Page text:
Bengali Deemer Chop (Egg and Potato Cutlet)

Durga Puja is round the corner and this time of the year always makes me nostalgic about good ole days. Growing up in a Bengali family, this was by far the most important event of the year. I have been often asked by my non-Indian friends what is Durga Puja and why its so important to me. Here’s why – memories of  good food and good times shared with friends!

I am hazy about the details around the religious aspect of things. To me its always been the entire community coming together for a 5 day cultural celebration of the victory of good over evil. A celebration filled with food, color, music and festivities. People gathered in large festive tents called ‘Pandal’, laughing together, sharing the delicious spread of Bhog (food offering to goddess), the smell of Kichudi, flowers and incense, the sound of Dhak (Drum), the Adda (chit chat), song, dance and theatre….  the layers and layers of festivities.


Some of my favorite memories growing up are of the days leading up to it, the shopping of new clothes, planning what I would wear on each day and the rehearsals at Hyderabad Bengali Samity of plays and dances to be performed. Kids rehearsals followed by parents, the fights over badminton rackets or a game of carroms, Patiently waiting for the resident director Goshwami Kaku (Who ran an IT company for his day job) to say ‘Cut’  so that the egg roll and egg chop from Utpal Kaku’s canteen would appear along with some ‘Cha’ (Tea). Its been years since my last visit to Bengali Samity, but every time I bite into an egg roll or an egg chop, I am transported right back.


Time for Prep: 45 mins     Time to Cook: 10 mins     Yield: 4 Servings     Level: Medium


  • 2 eggs, hard boiled and cut in half
  • 4-5 small potatoes, boiled and skin removed
  • Salt to taste (I prefer Rock Salt)
  • 1/2 tsp red chilli powder
  • 1/2 tsp black pepper, ground
  • 1/2 tsp chaat masala (optional)
  • 1 tbsp cilantro, chopped
  • 2-3 green chili pepper, chopped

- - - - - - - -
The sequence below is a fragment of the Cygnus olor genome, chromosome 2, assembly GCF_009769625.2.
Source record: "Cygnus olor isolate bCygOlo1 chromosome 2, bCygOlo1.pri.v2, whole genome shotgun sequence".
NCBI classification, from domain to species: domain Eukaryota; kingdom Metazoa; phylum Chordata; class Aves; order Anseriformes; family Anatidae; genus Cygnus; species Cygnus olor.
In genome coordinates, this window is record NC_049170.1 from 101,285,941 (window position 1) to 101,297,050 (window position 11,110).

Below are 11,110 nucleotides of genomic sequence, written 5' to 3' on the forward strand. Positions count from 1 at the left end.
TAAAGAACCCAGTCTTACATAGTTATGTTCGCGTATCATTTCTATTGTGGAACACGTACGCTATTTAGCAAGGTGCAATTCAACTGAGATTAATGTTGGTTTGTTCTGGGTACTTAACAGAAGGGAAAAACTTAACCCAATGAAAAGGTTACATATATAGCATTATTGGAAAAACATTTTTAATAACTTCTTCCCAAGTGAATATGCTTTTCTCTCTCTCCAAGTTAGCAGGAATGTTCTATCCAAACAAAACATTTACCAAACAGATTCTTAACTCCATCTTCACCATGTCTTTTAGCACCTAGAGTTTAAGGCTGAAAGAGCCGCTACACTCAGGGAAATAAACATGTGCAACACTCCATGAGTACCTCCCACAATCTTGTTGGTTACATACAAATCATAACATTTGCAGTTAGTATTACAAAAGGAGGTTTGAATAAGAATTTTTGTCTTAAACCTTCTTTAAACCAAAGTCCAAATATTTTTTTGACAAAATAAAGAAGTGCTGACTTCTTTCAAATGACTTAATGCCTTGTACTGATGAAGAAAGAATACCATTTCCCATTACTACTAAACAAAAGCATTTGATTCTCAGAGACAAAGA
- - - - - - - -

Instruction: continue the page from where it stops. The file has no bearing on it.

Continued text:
• 2 tbsp onion, chopped
  • 2 tbsp corn flour
  • 2-3 tbsp water
  • 1/2 cup bread crumbs, on a plate.
  • Oil for frying


  1. Making Potato Mixture:
    1. Mash the potatoes, be careful not to overdo it, or they will get starchy.
    2. Add the spices, chopped onions, cilantro and green chili pepper. Mix well
    3. Divide into 4 portions.
  2. Assembly:
    1. Take a portion of the potato mixture, flatten it and place one of the half egg in the center.
    2. Cover the entire egg with the potato mixture, make sure there are no gaps.
    3. Repeat with other 3 halves.
    4. Refrigerate for 20 mins
  3. Mix the corn flour with a pinch of salt, pinch of ground pepper and water. Blend into a smooth paste.
  4. Dip the chilled cutlets in the cornflour paste, then roll it the bread crumbs.
  5. Place on a plate and chill for another 10 mins.
  6. Heat oil in a wok or deep fryer and fry in medium heat till golden brown.
  7. Remove and place on paper towel to soak out excess oil.
  8. Serve warm.


  • Instead of corn flour paste, the cutlet can also be dipped in beaten egg before rolling in bread crumbs.
  • If you want to avoid frying, Spray with cooking oil and  bake at 400F/200C for 30 mins. Make sure to flip once in between.
  • For a vegetarian/Vegan version, replace the egg with piece of tofu or paneer.






Koraishutir Kochuri – Puri Stuffed with Green Peas